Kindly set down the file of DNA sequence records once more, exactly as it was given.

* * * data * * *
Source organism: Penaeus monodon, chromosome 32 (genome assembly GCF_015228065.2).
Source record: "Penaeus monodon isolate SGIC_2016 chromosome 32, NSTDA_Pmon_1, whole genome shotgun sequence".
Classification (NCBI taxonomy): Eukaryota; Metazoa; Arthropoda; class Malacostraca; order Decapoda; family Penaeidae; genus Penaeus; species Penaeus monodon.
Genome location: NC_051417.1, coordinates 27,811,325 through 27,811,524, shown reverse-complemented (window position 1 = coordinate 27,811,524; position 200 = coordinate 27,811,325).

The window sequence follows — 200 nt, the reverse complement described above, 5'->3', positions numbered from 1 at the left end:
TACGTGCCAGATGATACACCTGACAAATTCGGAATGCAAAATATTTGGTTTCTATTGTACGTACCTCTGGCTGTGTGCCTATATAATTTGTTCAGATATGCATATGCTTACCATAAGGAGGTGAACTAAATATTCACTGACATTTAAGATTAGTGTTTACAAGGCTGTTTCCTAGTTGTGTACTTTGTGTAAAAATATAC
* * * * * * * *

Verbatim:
Source organism: Penaeus monodon, chromosome 32 (genome assembly GCF_015228065.2).
Source record: "Penaeus monodon isolate SGIC_2016 chromosome 32, NSTDA_Pmon_1, whole genome shotgun sequence".
Classification (NCBI taxonomy): Eukaryota; Metazoa; Arthropoda; class Malacostraca; order Decapoda; family Penaeidae; genus Penaeus; species Penaeus monodon.
Genome location: NC_051417.1, coordinates 27,811,325 through 27,811,524, shown reverse-complemented (window position 1 = coordinate 27,811,524; position 200 = coordinate 27,811,325).

The window sequence follows — 200 nt, the reverse complement described above, 5'->3', positions numbered from 1 at the left end:
TACGTGCCAGATGATACACCTGACAAATTCGGAATGCAAAATATTTGGTTTCTATTGTACGTACCTCTGGCTGTGTGCCTATATAATTTGTTCAGATATGCATATGCTTACCATAAGGAGGTGAACTAAATATTCACTGACATTTAAGATTAGTGTTTACAAGGCTGTTTCCTAGTTGTGTACTTTGTGTAAAAATATAC